- Jackie Mallon |
New York - As 2017 draws to a close, and the objectification of women has contributed to the downfall of giants of Hollywood and politics, the Victoria’s Secret fall we’ve been hearing about is that of Chinese model Ming Xi who took a tumble on the 2017 runway when her floor-grazing gauze train met the towering heel of her gladiator sandal. “The Great Fall of China,” blared Page Six, while other slavering media outlets, disappointed perhaps there was no nip slip for a two-for-one photo op, heaped praise on the “smiling” model for how “gracefully” she handled her "epic" and "scandalous" mishap as she staggered upright under the weight of the cherry blossom trellis strapped to her back. This ‘superbowl of fashion’ as Victoria’s Secret fashion show has often been labeled has never seemed less super or more out-of-fashion.
Take the hint
This year’s visa denials by the Chinese government for Gigi Hadid and a handful of other models due to, among other issues, perceived racism, and the cancellation of Katy Perry’s appearance following her offensive sunflower dress and Taiwanese headscarf last year were examples of highly documented snafus leading up to the Shanghai show. But what if this was really the universe subtly saying, “Come on Victoria’s Secret, your time is up”? Obviously, they didn’t get the hint because subtlety doesn’t count for much in this retrograde Vegas-style panty parade where native American regalia, Orientalism and Maasai beadwork were still heaped onto this year’s confetti-sized garments despite annual outrage around the brand’s belligerent cultural appropriation. Just last year one angel was wrapped in a dragon, a cultural symbol of China, so perhaps it’s not surprising that the country’s government pushed back this year. To compensate the brand did use six Chinese models on the runway. That’s two more than last year.
The mark of an angel
Otherwise, the tried and tested formula of mostly white girls with ample chests and slim hips was still the prevailing ideal for getting one’s wings in 2017. And the brand is taking its neon-lit carnival of non-inclusivity farther afield. Victoria’s Secret opened its first flagship store in Shanghai in March. The booming Chinese market will be extremely appealing to them, and that traditionally conservative climate might also find Victoria Secret’s cartoon boudoir image new and risqué. But in Trump’s America, as empowerment goes, the narrative that these trussed-up Barbies boasting of Olympic athlete-level training regimes of squats and kickboxing to slip into gilt wings and 600-carat crystal-coated fantasy bra for a two-minute turn on the runway rings hollow. It’s not the elevation of females into goddesses, but diminishment; the show promotes female Icaruses who daren’t dive too low (we are angels, after all) nor soar too high or we’ll get burned. Now there’s a message.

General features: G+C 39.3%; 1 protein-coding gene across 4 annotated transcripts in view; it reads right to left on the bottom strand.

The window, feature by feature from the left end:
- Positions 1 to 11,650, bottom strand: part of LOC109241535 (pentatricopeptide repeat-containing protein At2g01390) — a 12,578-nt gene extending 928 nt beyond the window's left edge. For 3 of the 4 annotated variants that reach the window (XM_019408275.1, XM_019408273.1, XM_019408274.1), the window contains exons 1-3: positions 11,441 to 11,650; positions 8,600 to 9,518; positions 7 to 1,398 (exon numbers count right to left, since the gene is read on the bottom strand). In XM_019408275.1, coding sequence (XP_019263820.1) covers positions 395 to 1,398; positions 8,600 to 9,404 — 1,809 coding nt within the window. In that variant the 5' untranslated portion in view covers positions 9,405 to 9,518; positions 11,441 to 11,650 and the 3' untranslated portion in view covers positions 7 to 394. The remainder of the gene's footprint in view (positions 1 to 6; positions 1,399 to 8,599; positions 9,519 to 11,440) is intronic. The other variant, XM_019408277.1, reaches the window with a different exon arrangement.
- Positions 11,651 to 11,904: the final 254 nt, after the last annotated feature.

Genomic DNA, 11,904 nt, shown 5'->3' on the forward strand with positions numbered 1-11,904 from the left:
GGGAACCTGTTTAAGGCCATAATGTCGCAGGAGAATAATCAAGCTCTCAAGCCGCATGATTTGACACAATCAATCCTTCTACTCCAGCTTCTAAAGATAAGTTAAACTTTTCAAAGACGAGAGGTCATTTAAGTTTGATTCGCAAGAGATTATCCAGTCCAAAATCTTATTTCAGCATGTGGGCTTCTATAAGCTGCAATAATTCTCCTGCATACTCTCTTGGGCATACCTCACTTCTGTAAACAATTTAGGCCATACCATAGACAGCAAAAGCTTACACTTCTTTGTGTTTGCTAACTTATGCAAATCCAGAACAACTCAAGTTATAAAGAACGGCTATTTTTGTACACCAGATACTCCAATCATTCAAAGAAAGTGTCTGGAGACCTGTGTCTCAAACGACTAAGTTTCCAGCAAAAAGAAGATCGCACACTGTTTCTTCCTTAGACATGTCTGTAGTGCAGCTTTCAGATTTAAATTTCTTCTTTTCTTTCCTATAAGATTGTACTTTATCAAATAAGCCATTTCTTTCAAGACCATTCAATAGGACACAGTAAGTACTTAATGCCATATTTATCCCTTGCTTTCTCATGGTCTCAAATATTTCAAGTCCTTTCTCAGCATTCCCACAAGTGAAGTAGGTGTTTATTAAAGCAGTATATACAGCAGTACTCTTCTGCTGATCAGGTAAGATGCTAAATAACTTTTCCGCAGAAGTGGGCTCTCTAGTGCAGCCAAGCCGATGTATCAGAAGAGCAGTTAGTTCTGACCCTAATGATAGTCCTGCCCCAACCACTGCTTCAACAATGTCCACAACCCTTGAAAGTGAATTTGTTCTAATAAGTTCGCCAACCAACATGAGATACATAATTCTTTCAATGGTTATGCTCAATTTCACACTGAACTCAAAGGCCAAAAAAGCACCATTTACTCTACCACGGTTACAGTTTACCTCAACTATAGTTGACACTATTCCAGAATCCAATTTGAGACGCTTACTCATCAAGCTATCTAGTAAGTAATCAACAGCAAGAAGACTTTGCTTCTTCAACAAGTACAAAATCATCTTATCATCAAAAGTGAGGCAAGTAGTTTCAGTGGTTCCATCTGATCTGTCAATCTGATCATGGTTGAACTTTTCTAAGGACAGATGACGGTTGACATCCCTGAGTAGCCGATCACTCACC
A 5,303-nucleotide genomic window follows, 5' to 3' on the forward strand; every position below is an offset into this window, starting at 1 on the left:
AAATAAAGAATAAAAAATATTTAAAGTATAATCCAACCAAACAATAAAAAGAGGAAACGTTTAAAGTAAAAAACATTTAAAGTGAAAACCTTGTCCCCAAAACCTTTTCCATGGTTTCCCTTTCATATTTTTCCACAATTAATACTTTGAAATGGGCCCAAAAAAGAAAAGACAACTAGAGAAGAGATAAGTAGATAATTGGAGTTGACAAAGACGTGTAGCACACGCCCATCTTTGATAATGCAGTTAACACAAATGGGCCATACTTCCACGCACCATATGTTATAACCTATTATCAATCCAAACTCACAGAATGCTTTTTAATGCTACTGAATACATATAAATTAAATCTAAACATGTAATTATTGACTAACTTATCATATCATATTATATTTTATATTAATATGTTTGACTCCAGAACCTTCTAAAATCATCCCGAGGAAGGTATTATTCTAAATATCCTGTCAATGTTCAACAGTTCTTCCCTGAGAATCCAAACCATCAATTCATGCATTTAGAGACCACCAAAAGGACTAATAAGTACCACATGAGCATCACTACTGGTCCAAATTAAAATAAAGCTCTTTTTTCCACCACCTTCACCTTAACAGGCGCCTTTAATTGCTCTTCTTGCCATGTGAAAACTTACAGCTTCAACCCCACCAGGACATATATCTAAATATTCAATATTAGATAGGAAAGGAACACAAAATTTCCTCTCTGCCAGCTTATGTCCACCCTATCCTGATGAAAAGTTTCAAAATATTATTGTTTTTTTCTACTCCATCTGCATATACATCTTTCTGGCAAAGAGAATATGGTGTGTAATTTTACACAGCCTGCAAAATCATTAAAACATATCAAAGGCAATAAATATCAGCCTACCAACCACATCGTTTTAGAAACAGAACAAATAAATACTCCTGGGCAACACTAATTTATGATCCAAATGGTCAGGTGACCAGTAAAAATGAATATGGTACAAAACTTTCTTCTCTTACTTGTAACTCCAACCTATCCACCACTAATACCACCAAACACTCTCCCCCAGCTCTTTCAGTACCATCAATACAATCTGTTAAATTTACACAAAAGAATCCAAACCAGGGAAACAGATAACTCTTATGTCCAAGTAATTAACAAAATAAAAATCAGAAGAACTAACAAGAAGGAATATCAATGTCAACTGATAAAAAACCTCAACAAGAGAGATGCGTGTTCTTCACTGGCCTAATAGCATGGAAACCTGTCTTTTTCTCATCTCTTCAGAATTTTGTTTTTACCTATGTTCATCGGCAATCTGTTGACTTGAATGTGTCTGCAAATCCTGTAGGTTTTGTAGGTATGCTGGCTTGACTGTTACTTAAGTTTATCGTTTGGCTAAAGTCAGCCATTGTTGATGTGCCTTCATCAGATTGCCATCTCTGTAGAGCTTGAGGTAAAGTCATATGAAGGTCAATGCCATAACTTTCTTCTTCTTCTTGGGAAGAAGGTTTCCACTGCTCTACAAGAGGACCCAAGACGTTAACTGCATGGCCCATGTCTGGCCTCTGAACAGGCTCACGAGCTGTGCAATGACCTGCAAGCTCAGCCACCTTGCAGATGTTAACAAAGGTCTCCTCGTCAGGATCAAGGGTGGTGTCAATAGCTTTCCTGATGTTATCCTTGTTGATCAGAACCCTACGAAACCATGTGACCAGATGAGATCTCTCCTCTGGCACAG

Out of step, out of mind
Refinery29 cites 2016 television viewership figures at 1.4 billion, which equates to about 19 percent of the world’s population across 196 countries, leading us to deduce there are still many who buy into this patriarch-sanctioned notion of female empowerment, at least for entertainment value. But the growing number of those who don’t are making themselves heard where it counts. L Brands which owns Victoria’s Secret has struggled throughout 2017 with lagging sales and stock prices down 6 percent for November, losing market share to competitors like Aerie who hit the headlines for their diverse and female-friendly Aerie Real ad campaign. Victoria’s Secret reported an 11 percent slip on sales from this time last year. While college-age students used to flock to Victoria’s Secret for fun, affordable decadence, today’s comfort-seeking Millennial is not finding her preferred item, the bralette, among the brand’s heavily constructed underwired and padded offerings. Victoria’s Secret is not only out of step with the culture but out of step with the customer.
Frozen in time
Exalted by entertainment media channels as “the most-anticipated fashion show of the year” but having little to do with trends, innovation or experimentation, one can even pull the brand’s fashion credentials to pieces, especially as they killed their apparel collection last year. The same small triangles of fabric are riveted, feathered, ribboned, tasseled, sequined and accessorized with over-the-knee-superhero boots in a formula so repetitive that one year could be layered on top of the next. On a “happening” level, the show can hardly be compared with Raf Simons’s debut at Calvin Klein for example––now that was anticipation. One could say it has about as much to do with fashion as the swimwear portion of Miss Universe, and its taste level is often on a par with a night-before-Halloween raid on Ricky’s. And when the need for diversity has reached critical peak on the runways of New York Fashion Week, Victoria’s Secret appears to have stopped evolving past 2009. At a time when honest depictions of women in the media are what’s resonating, angels look flighty, ephemeral and weak.
Because it turns out women don’t need wings, and it’s no longer a secret.
By contributing guest editor Jackie Mallon, who is on the teaching faculty of several NYC fashion programmes and is the author of Silk for the Feed Dogs, a novel set in the international fashion industry.
All photos author’s own except header image: Jewel Samad / AFP